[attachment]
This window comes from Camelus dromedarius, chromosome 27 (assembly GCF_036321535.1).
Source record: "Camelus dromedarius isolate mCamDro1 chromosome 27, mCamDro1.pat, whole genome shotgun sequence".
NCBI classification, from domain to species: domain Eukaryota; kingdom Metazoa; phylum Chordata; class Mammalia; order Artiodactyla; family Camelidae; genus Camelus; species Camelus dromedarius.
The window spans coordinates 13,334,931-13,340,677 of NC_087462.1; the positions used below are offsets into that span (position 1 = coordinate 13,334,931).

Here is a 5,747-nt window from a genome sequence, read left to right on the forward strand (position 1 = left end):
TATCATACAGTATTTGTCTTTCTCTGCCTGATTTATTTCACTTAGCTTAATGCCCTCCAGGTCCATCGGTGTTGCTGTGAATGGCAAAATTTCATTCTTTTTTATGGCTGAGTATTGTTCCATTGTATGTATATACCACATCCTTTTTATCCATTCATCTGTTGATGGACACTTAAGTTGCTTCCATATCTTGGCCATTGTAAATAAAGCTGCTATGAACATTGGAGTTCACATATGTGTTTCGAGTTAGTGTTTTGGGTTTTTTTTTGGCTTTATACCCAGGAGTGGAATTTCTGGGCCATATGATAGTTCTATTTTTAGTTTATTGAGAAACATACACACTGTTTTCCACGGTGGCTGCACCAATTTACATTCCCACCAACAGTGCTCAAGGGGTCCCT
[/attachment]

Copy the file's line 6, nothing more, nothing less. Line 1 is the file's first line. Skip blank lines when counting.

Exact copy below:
TATCATACAGTATTTGTCTTTCTCTGCCTGATTTATTTCACTTAGCTTAATGCCCTCCAGGTCCATCGGTGTTGCTGTGAATGGCAAAATTTCATTCTTTTTTATGGCTGAGTATTGTTCCATTGTATGTATATACCACATCCTTTTTATCCATTCATCTGTTGATGGACACTTAAGTTGCTTCCATATCTTGGCCATTGTAAATAAAGCTGCTATGAACATTGGAGTTCACATATGTGTTTCGAGTTAGTGTTTTGGGTTTTTTTTTGGCTTTATACCCAGGAGTGGAATTTCTGGGCCATATGATAGTTCTATTTTTAGTTTATTGAGAAACATACACACTGTTTTCCACGGTGGCTGCACCAATTTACATTCCCACCAACAGTGCTCAAGGGGTCCCT